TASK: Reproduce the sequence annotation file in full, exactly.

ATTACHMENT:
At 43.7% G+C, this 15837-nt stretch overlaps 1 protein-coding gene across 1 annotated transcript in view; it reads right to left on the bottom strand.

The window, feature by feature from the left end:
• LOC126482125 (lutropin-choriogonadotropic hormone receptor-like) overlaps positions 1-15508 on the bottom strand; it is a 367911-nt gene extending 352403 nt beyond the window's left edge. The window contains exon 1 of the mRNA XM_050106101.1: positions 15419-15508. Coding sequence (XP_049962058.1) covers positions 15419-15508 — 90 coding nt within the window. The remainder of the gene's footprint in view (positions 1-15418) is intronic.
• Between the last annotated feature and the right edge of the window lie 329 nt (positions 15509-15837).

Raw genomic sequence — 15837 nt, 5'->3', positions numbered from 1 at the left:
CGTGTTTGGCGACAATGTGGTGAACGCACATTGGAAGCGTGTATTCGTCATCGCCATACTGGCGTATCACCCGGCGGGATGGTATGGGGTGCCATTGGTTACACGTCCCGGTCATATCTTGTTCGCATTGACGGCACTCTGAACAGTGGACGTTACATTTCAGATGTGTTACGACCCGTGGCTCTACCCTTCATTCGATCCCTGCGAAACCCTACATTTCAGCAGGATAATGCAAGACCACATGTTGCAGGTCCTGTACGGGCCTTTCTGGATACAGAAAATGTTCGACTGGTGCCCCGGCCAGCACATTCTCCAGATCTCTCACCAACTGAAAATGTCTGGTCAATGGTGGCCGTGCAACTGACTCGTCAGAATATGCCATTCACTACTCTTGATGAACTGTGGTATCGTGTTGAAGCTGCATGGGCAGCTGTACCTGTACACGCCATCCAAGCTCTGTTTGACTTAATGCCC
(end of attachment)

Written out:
At 43.7% G+C, this 15837-nt stretch overlaps 1 protein-coding gene across 1 annotated transcript in view; it reads right to left on the bottom strand.

The window, feature by feature from the left end:
• LOC126482125 (lutropin-choriogonadotropic hormone receptor-like) overlaps positions 1-15508 on the bottom strand; it is a 367911-nt gene extending 352403 nt beyond the window's left edge. The window contains exon 1 of the mRNA XM_050106101.1: positions 15419-15508. Coding sequence (XP_049962058.1) covers positions 15419-15508 — 90 coding nt within the window. The remainder of the gene's footprint in view (positions 1-15418) is intronic.
• Between the last annotated feature and the right edge of the window lie 329 nt (positions 15509-15837).

Raw genomic sequence — 15837 nt, 5'->3', positions numbered from 1 at the left:
CGTGTTTGGCGACAATGTGGTGAACGCACATTGGAAGCGTGTATTCGTCATCGCCATACTGGCGTATCACCCGGCGGGATGGTATGGGGTGCCATTGGTTACACGTCCCGGTCATATCTTGTTCGCATTGACGGCACTCTGAACAGTGGACGTTACATTTCAGATGTGTTACGACCCGTGGCTCTACCCTTCATTCGATCCCTGCGAAACCCTACATTTCAGCAGGATAATGCAAGACCACATGTTGCAGGTCCTGTACGGGCCTTTCTGGATACAGAAAATGTTCGACTGGTGCCCCGGCCAGCACATTCTCCAGATCTCTCACCAACTGAAAATGTCTGGTCAATGGTGGCCGTGCAACTGACTCGTCAGAATATGCCATTCACTACTCTTGATGAACTGTGGTATCGTGTTGAAGCTGCATGGGCAGCTGTACCTGTACACGCCATCCAAGCTCTGTTTGACTTAATGCCC